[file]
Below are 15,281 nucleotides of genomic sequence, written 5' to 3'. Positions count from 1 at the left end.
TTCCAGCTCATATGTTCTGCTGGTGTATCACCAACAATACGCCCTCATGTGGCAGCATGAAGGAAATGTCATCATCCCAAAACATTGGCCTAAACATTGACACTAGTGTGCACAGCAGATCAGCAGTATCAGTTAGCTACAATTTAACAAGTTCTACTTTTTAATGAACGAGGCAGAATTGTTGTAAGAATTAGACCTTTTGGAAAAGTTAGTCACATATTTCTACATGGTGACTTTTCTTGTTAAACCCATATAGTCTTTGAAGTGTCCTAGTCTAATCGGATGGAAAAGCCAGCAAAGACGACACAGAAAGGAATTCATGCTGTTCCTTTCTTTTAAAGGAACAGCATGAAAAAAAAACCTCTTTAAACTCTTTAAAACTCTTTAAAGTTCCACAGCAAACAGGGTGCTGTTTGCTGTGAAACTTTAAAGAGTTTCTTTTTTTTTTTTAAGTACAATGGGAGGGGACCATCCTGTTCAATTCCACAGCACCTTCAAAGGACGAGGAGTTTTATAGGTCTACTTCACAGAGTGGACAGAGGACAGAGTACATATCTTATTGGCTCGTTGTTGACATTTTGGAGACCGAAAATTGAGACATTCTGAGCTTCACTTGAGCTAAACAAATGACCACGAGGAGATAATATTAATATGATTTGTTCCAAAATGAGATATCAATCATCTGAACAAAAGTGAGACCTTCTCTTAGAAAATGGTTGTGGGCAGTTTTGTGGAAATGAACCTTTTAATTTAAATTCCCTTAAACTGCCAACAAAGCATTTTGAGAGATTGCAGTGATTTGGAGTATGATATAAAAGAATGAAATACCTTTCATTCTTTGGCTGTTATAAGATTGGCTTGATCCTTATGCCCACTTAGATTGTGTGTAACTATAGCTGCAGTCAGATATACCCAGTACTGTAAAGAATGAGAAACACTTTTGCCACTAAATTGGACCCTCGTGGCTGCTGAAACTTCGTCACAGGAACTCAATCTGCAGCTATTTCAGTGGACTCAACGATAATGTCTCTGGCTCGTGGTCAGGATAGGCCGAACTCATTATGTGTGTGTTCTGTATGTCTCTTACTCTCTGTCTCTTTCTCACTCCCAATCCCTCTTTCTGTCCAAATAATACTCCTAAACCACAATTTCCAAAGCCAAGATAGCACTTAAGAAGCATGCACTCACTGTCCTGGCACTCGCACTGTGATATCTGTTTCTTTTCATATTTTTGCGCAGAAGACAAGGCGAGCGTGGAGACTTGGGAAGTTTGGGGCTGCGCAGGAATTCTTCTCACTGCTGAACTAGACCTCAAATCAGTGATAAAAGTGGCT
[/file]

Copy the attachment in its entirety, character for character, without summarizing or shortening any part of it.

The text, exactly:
Below are 15,281 nucleotides of genomic sequence, written 5' to 3'. Positions count from 1 at the left end.
TTCCAGCTCATATGTTCTGCTGGTGTATCACCAACAATACGCCCTCATGTGGCAGCATGAAGGAAATGTCATCATCCCAAAACATTGGCCTAAACATTGACACTAGTGTGCACAGCAGATCAGCAGTATCAGTTAGCTACAATTTAACAAGTTCTACTTTTTAATGAACGAGGCAGAATTGTTGTAAGAATTAGACCTTTTGGAAAAGTTAGTCACATATTTCTACATGGTGACTTTTCTTGTTAAACCCATATAGTCTTTGAAGTGTCCTAGTCTAATCGGATGGAAAAGCCAGCAAAGACGACACAGAAAGGAATTCATGCTGTTCCTTTCTTTTAAAGGAACAGCATGAAAAAAAAACCTCTTTAAACTCTTTAAAACTCTTTAAAGTTCCACAGCAAACAGGGTGCTGTTTGCTGTGAAACTTTAAAGAGTTTCTTTTTTTTTTTTAAGTACAATGGGAGGGGACCATCCTGTTCAATTCCACAGCACCTTCAAAGGACGAGGAGTTTTATAGGTCTACTTCACAGAGTGGACAGAGGACAGAGTACATATCTTATTGGCTCGTTGTTGACATTTTGGAGACCGAAAATTGAGACATTCTGAGCTTCACTTGAGCTAAACAAATGACCACGAGGAGATAATATTAATATGATTTGTTCCAAAATGAGATATCAATCATCTGAACAAAAGTGAGACCTTCTCTTAGAAAATGGTTGTGGGCAGTTTTGTGGAAATGAACCTTTTAATTTAAATTCCCTTAAACTGCCAACAAAGCATTTTGAGAGATTGCAGTGATTTGGAGTATGATATAAAAGAATGAAATACCTTTCATTCTTTGGCTGTTATAAGATTGGCTTGATCCTTATGCCCACTTAGATTGTGTGTAACTATAGCTGCAGTCAGATATACCCAGTACTGTAAAGAATGAGAAACACTTTTGCCACTAAATTGGACCCTCGTGGCTGCTGAAACTTCGTCACAGGAACTCAATCTGCAGCTATTTCAGTGGACTCAACGATAATGTCTCTGGCTCGTGGTCAGGATAGGCCGAACTCATTATGTGTGTGTTCTGTATGTCTCTTACTCTCTGTCTCTTTCTCACTCCCAATCCCTCTTTCTGTCCAAATAATACTCCTAAACCACAATTTCCAAAGCCAAGATAGCACTTAAGAAGCATGCACTCACTGTCCTGGCACTCGCACTGTGATATCTGTTTCTTTTCATATTTTTGCGCAGAAGACAAGGCGAGCGTGGAGACTTGGGAAGTTTGGGGCTGCGCAGGAATTCTTCTCACTGCTGAACTAGACCTCAAATCAGTGATAAAAGTGGCT